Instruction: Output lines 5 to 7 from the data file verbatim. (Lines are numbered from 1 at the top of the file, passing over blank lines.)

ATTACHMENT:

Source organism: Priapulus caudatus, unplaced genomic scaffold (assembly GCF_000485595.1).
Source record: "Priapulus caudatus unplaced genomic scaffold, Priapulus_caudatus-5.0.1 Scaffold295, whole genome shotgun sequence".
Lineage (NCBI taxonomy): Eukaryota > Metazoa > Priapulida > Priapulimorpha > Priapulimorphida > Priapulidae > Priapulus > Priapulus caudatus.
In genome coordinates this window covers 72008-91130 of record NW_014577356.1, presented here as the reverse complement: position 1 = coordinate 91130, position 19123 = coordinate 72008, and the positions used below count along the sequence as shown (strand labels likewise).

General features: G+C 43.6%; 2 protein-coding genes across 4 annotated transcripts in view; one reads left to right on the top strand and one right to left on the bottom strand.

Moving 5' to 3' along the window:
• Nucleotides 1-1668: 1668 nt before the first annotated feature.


General features: G+C 43.6%; 2 protein-coding genes across 4 annotated transcripts in view; one reads left to right on the top strand and one right to left on the bottom strand.

Moving 5' to 3' along the window:
• Nucleotides 1-1668: 1668 nt before the first annotated feature.